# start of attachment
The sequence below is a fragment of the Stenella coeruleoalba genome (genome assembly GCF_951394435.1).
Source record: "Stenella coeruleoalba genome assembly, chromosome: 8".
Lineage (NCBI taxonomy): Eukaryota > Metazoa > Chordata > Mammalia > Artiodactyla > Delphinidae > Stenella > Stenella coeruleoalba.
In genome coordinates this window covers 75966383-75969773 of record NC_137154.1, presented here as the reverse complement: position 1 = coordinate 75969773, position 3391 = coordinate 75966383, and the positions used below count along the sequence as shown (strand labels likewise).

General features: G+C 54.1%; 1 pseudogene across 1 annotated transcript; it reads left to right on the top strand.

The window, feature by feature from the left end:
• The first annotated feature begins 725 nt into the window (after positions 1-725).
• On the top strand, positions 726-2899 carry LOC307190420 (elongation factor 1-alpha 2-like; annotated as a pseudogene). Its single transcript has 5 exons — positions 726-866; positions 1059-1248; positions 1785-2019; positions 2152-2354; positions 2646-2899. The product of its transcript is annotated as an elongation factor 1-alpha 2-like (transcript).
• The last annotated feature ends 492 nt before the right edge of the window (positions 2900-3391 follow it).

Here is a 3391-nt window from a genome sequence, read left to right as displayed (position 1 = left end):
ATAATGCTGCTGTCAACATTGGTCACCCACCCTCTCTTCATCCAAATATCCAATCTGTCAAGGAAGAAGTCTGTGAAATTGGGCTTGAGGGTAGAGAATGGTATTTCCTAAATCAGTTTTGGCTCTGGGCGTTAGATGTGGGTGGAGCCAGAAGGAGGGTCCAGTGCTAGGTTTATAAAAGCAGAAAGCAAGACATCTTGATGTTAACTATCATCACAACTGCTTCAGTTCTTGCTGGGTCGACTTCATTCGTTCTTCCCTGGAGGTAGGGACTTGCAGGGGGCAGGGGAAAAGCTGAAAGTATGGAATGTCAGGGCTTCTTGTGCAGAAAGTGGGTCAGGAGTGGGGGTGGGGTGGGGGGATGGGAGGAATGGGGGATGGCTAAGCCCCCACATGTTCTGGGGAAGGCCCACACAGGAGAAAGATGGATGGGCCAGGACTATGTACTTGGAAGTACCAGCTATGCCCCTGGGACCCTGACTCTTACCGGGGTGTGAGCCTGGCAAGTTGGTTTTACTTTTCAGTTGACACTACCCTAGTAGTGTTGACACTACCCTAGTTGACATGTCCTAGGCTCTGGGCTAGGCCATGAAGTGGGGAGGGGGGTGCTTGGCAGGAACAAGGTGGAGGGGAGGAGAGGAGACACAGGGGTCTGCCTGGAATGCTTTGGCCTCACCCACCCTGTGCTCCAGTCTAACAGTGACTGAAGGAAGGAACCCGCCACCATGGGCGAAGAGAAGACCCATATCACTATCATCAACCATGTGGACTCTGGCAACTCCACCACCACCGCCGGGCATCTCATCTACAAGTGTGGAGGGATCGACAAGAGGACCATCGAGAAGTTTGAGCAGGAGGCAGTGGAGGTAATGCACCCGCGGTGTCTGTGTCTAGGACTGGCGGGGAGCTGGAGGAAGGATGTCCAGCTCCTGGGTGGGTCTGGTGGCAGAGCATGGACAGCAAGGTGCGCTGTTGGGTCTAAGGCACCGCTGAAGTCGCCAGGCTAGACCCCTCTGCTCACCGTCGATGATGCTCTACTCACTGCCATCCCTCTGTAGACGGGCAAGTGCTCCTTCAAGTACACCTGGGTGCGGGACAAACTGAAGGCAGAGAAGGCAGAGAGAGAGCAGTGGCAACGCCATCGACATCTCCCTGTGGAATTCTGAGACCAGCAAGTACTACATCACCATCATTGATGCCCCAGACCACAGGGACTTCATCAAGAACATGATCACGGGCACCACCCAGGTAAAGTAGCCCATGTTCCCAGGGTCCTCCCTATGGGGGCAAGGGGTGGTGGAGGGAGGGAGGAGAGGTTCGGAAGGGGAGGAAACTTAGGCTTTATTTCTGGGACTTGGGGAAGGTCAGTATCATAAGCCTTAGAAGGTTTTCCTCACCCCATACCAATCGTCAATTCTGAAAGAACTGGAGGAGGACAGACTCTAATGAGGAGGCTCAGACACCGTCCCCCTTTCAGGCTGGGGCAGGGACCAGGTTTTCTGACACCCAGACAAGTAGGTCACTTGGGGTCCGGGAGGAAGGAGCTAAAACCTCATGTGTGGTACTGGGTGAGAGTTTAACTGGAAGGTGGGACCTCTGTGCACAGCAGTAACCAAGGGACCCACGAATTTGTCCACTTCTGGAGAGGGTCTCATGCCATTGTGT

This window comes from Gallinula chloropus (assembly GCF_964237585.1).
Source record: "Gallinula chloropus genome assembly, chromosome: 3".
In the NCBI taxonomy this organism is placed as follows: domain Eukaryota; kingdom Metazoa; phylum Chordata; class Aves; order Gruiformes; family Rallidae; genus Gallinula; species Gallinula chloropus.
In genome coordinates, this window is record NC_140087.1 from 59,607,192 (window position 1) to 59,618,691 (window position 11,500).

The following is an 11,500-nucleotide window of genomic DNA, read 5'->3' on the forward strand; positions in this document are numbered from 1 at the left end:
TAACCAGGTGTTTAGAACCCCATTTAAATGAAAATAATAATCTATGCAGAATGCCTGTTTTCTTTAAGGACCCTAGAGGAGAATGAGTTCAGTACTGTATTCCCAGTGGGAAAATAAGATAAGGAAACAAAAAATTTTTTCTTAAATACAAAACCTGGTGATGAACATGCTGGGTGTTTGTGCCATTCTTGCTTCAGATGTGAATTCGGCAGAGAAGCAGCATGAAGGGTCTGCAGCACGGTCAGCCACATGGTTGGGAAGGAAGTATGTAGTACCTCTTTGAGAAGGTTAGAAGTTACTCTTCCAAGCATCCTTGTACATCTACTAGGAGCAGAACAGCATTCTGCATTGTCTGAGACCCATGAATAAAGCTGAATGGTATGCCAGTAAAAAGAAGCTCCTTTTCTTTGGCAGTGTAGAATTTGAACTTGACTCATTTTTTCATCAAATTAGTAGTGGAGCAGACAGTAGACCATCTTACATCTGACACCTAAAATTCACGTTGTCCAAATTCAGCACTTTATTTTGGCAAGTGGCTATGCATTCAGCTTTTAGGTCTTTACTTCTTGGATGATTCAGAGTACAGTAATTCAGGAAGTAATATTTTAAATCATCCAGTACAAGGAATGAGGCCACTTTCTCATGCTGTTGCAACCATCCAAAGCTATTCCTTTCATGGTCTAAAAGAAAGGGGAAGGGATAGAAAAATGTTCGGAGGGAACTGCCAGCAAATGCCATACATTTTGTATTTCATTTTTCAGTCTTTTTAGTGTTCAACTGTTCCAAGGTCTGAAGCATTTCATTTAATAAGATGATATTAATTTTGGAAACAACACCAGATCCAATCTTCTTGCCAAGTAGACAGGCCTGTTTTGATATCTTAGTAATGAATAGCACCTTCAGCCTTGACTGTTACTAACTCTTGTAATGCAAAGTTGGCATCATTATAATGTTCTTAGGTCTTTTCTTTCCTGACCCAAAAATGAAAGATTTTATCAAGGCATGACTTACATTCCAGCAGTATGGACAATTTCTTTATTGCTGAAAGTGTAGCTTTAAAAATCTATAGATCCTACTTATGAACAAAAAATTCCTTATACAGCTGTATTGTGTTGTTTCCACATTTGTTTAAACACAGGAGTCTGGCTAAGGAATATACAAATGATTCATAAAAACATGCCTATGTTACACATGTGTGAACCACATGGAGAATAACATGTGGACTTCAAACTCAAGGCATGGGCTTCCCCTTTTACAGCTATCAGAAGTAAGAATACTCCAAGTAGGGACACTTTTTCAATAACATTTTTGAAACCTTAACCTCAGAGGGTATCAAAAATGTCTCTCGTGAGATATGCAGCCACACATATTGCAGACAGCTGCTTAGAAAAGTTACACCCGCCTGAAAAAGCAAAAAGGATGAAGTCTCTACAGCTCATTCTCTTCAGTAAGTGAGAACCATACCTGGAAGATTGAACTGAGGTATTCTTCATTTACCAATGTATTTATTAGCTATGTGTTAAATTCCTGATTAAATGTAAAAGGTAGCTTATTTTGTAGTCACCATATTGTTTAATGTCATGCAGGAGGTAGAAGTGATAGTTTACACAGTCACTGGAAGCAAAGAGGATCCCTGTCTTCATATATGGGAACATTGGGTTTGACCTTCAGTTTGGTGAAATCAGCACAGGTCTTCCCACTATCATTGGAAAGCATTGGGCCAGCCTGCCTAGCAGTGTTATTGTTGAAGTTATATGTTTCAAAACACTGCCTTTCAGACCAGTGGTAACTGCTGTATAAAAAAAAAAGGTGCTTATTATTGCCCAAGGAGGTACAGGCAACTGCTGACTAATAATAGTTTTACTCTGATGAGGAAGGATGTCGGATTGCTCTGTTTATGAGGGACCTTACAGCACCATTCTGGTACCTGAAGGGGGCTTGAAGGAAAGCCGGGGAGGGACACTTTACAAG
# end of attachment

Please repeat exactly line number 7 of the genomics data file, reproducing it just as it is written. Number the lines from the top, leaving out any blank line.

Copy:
• The first annotated feature begins 725 nt into the window (after positions 1-725).